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Kino Press Release: Black Sunday; Hatchet for the Honeymoon; The House of Exorcism; Lisa and The Devil


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#1 of 9 OFFLINE   Ronald Epstein

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Posted August 24 2012 - 11:34 AM




























 








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http://www.amazon.co...xorcism blu-ray

 










New  York, NY - August 24, 2012 - Kino Lorber is proud to announce the release of three films by the master of Italian giallo film, Mario Bava: Hatchet for the Honeymoon (1970), Black Sunday (1960), and Lisa and the Devil (1973). The latter was re-cut and reissued as The House of Exorcism, and both films are included on this double-feature disc.

  




 









 






 

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#2 of 9 OFFLINE   cousineerie

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Posted August 24 2012 - 12:37 PM

Still have to hold on to the original House/Lisa dvd for that deleted scene but I am very exited about these.

#3 of 9 OFFLINE   bigshot

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Posted September 25 2012 - 10:24 AM

Black Sunday looks spectacular!

#4 of 9 ONLINE   bgart13

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Posted September 25 2012 - 01:40 PM

I'd have to disagree with that. There are times it looks really very good, and times it looks rather poor (too murky, too gray). Inconsistent, for sure, and it's an important movie that should've been handled better. Goes to show there's still room for a definitive version in the future. At least LISA and HATCHET turned out well.

#5 of 9 OFFLINE   WadeM

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Posted September 25 2012 - 04:13 PM

I'd have to disagree with that. There are times it looks really very good, and times it looks rather poor (too murky, too gray). Inconsistent, for sure, and it's an important movie that should've been handled better. Goes to show there's still room for a definitive version in the future..
I'm with you on that. Murky, gray are good words to describe what I saw.

#6 of 9 OFFLINE   bigshot

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Posted September 25 2012 - 08:26 PM

Ha! The movie is supposed to look murky! This print really shows off how good the lighting and cinematography really is. I've been a fan of this movie since I first saw it on late night TV in the late 70s. It has never looked this good. I had no idea an element existed that wasn't a dupe of a dupe of a dupe. This isn't Ben Hur. It was shot quick and cheap. Then it was copied a dozen times into a few different versions for distributors. This is as good as it probably looked in first run theaters.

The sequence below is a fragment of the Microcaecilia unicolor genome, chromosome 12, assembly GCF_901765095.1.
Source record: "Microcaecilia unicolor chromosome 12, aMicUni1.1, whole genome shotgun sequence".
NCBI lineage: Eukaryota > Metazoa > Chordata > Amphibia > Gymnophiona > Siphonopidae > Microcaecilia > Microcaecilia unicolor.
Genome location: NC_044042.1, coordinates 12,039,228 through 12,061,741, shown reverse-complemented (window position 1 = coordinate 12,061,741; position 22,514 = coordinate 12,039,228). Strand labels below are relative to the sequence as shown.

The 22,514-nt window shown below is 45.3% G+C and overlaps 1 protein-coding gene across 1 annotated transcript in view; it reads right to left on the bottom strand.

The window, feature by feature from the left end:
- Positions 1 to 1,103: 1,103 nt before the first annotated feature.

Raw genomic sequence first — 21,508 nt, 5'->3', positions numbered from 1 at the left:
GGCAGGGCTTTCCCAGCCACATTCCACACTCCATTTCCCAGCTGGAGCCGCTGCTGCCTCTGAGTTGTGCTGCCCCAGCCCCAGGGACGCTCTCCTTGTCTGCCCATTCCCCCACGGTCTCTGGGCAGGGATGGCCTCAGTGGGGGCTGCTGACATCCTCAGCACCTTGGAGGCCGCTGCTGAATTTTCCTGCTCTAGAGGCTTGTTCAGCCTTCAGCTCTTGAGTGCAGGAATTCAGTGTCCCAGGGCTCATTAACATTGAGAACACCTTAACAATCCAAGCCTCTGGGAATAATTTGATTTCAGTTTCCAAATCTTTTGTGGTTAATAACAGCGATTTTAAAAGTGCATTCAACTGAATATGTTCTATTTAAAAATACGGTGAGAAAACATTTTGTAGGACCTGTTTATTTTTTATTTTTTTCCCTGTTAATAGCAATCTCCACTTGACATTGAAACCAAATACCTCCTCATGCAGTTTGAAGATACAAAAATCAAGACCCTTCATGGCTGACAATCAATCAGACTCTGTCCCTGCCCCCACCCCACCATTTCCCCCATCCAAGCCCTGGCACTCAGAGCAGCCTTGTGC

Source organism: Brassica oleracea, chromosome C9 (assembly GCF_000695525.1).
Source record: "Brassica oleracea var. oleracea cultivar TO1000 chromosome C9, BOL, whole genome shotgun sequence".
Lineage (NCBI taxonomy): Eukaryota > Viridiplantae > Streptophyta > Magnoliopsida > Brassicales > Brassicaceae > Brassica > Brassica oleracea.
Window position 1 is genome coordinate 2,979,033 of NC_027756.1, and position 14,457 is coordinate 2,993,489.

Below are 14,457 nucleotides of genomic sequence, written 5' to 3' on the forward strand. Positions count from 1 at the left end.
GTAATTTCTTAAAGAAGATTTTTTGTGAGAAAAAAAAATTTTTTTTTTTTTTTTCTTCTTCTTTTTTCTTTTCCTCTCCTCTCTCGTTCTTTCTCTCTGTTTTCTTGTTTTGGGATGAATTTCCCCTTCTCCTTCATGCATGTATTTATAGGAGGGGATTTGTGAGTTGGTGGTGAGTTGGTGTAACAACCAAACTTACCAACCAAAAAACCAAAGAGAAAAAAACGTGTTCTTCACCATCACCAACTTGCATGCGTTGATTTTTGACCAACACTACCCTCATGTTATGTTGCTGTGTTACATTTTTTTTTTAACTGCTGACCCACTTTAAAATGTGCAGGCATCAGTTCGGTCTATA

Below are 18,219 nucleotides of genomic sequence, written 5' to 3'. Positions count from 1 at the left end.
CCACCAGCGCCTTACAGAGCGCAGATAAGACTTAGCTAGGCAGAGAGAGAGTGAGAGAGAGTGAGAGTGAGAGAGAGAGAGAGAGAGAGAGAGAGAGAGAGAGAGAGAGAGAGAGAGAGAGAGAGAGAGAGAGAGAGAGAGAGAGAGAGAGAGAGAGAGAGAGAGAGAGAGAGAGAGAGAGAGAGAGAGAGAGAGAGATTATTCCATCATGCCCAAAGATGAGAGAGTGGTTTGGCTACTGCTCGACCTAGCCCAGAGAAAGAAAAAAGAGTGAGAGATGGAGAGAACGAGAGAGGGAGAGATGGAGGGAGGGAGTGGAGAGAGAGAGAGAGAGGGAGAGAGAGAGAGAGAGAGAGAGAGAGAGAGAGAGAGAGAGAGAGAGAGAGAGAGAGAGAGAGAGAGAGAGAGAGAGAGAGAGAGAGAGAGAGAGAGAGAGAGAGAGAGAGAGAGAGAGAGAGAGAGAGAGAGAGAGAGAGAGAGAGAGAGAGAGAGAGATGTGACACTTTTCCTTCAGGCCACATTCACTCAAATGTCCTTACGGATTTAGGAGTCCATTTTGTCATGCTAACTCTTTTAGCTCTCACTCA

#7 of 9 ONLINE   bgart13

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Posted September 25 2012 - 09:23 PM

Fog and shadows do not equal murky. The following are screen caps from the Kino dvd of BLACK SUNDAY (first) and then from the original Image dvd, courtesy of Mirek Lipinski @ Latarnia. These are examples of what I meant by murky and gray:

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There are many areas of the movie that look very good, that knocked me, quite frankly. But then there were segments that looked exactly like these pictures (I have the bd, but no way to make caps). I asked Tim Lucas if he knew where the negatives are, if they even exist, but he did not know and said it had been years since he did any research on Bava (as his book was finished a bit ago).

#8 of 9 OFFLINE   bigshot

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Posted September 26 2012 - 09:26 AM

There isn't a single daylight shot in Black Sunday that really looks like a daylight shot. Bava's murky lighting is one of the main reasons this film is so great. Check out these publicity stills of Barbara Steele on the set. One is shot with Bava's lighting, the other is flash photography. What a difference! This movie uses darkness and shadows to create atmosphere. In the shots where the light is a bit too strong, the brightness of the shot is adjusted to match the surrounding scenes. That isn't a mistake. It's deliberate. Anyone who has followed the history of this film knows that it was passed from one distributor to another. Each version was a new negative owned by a different company. These versions were all knocked down to 16mm for TV. For years in the US, we've been watching dupes of dupes. I would imagine that if they exist, the negatives are pretty beat up. It was a pretty rare film back in the 80s. I taped my copy off late night TV. To have a bluray that looks like an original 35mm release print (of the original Italian version which is closest to the camera negative) is something I really thought would never happen. This film is never going to look like Psycho or other B&W films from that era. It wasn't shot by a major US studio and the elements weren't babied. I think this bluray looks fantastic. It's one of the best horror films of all time too.

#9 of 9 OFFLINE   cousineerie

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Posted September 27 2012 - 06:48 PM

Overall I thought the detail in Black Sunday was terrific but not much of it is in the actors faces due to a general lack of close-ups and the stark lighting. BTW I just sampled Kino's new BRs of the Jess Franco films Exorcism and the Female Vampire. If you count yourself among the rational who don't know or care about Franco it won't be your problem but mainstream reviewers will be shocked, particularly with Exorcism. As a Franco Freak all I can say is that I'm appreciating the upgrade.




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